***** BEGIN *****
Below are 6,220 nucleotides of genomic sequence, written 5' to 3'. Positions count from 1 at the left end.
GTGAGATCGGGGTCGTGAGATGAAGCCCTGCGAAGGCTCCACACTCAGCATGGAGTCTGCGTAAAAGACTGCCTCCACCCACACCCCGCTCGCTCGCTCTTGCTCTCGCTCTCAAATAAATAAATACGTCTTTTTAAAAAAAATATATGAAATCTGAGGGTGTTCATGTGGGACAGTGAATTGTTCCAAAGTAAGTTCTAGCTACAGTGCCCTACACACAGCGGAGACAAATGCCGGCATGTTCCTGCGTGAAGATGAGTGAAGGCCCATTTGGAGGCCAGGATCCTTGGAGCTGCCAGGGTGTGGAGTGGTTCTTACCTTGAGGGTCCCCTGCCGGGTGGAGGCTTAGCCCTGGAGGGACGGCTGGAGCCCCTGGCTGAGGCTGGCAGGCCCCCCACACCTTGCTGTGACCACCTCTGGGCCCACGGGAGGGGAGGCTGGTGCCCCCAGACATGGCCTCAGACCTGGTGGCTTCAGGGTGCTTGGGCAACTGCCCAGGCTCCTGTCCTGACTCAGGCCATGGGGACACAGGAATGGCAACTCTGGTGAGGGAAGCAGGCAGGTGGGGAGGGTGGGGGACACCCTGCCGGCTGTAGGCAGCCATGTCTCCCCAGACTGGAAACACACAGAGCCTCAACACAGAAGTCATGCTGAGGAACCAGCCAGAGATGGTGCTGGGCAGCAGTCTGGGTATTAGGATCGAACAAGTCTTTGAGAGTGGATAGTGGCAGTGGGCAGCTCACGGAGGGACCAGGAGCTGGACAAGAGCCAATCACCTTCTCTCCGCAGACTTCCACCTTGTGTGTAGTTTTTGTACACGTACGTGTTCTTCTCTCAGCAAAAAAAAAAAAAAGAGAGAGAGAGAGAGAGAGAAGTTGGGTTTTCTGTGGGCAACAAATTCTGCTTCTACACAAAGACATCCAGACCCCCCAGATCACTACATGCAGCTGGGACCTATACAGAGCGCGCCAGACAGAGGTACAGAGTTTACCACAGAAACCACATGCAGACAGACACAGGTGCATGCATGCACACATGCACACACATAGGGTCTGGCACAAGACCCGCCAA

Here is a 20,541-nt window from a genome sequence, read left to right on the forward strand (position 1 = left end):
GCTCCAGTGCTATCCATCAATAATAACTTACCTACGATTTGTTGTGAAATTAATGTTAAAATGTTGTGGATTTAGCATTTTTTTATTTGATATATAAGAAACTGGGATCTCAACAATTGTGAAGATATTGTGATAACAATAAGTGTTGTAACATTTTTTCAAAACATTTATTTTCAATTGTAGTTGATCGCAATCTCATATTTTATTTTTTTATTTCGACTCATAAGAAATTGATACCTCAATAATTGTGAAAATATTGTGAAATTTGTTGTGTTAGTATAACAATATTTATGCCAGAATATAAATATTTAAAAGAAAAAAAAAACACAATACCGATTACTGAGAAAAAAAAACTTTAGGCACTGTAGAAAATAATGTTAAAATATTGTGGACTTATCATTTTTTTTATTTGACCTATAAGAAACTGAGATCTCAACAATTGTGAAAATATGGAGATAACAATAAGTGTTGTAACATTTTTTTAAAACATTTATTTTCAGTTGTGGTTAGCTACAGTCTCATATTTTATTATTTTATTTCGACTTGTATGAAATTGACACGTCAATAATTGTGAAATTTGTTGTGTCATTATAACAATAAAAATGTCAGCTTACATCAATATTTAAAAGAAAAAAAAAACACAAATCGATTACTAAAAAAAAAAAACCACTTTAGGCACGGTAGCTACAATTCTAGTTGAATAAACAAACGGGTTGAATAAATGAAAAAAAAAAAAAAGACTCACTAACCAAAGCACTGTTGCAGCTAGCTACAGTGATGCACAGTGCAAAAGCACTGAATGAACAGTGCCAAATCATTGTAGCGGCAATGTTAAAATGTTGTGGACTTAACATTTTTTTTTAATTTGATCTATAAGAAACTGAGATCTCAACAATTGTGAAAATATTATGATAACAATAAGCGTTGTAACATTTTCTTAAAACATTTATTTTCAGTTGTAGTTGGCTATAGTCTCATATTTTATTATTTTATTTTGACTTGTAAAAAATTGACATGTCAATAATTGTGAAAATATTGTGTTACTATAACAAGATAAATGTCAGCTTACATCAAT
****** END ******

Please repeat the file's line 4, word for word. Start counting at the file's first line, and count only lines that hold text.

GCTCCAGTGCTATCCATCAATAATAACTTACCTACGATTTGTTGTGAAATTAATGTTAAAATGTTGTGGATTTAGCATTTTTTTATTTGATATATAAGAAACTGGGATCTCAACAATTGTGAAGATATTGTGATAACAATAAGTGTTGTAACATTTTTTCAAAACATTTATTTTCAATTGTAGTTGATCGCAATCTCATATTTTATTTTTTTATTTCGACTCATAAGAAATTGATACCTCAATAATTGTGAAAATATTGTGAAATTTGTTGTGTTAGTATAACAATATTTATGCCAGAATATAAATATTTAAAAGAAAAAAAAAACACAATACCGATTACTGAGAAAAAAAAACTTTAGGCACTGTAGAAAATAATGTTAAAATATTGTGGACTTATCATTTTTTTTATTTGACCTATAAGAAACTGAGATCTCAACAATTGTGAAAATATGGAGATAACAATAAGTGTTGTAACATTTTTTTAAAACATTTATTTTCAGTTGTGGTTAGCTACAGTCTCATATTTTATTATTTTATTTCGACTTGTATGAAATTGACACGTCAATAATTGTGAAATTTGTTGTGTCATTATAACAATAAAAATGTCAGCTTACATCAATATTTAAAAGAAAAAAAAAACACAAATCGATTACTAAAAAAAAAAAACCACTTTAGGCACGGTAGCTACAATTCTAGTTGAATAAACAAACGGGTTGAATAAATGAAAAAAAAAAAAAAGACTCACTAACCAAAGCACTGTTGCAGCTAGCTACAGTGATGCACAGTGCAAAAGCACTGAATGAACAGTGCCAAATCATTGTAGCGGCAATGTTAAAATGTTGTGGACTTAACATTTTTTTTTAATTTGATCTATAAGAAACTGAGATCTCAACAATTGTGAAAATATTATGATAACAATAAGCGTTGTAACATTTTCTTAAAACATTTATTTTCAGTTGTAGTTGGCTATAGTCTCATATTTTATTATTTTATTTTGACTTGTAAAAAATTGACATGTCAATAATTGTGAAAATATTGTGTTACTATAACAAGATAAATGTCAGCTTACATCAAT